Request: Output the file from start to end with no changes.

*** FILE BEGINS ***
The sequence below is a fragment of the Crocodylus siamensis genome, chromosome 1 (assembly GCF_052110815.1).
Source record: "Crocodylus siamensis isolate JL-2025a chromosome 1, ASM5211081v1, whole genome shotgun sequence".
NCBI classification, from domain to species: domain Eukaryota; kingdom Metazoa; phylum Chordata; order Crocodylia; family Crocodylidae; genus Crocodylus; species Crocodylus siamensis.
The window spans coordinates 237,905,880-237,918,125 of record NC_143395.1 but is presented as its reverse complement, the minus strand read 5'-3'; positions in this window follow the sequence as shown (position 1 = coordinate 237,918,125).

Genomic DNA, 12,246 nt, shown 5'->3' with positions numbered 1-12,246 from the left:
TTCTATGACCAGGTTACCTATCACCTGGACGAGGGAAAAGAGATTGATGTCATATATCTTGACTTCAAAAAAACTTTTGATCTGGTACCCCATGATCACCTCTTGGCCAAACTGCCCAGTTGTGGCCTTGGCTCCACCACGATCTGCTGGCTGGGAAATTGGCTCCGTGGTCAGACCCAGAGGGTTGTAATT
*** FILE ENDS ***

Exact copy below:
The sequence below is a fragment of the Crocodylus siamensis genome, chromosome 1 (assembly GCF_052110815.1).
Source record: "Crocodylus siamensis isolate JL-2025a chromosome 1, ASM5211081v1, whole genome shotgun sequence".
NCBI classification, from domain to species: domain Eukaryota; kingdom Metazoa; phylum Chordata; order Crocodylia; family Crocodylidae; genus Crocodylus; species Crocodylus siamensis.
The window spans coordinates 237,905,880-237,918,125 of record NC_143395.1 but is presented as its reverse complement, the minus strand read 5'-3'; positions in this window follow the sequence as shown (position 1 = coordinate 237,918,125).

Genomic DNA, 12,246 nt, shown 5'->3' with positions numbered 1-12,246 from the left:
TTCTATGACCAGGTTACCTATCACCTGGACGAGGGAAAAGAGATTGATGTCATATATCTTGACTTCAAAAAAACTTTTGATCTGGTACCCCATGATCACCTCTTGGCCAAACTGCCCAGTTGTGGCCTTGGCTCCACCACGATCTGCTGGCTGGGAAATTGGCTCCGTGGTCAGACCCAGAGGGTTGTAATT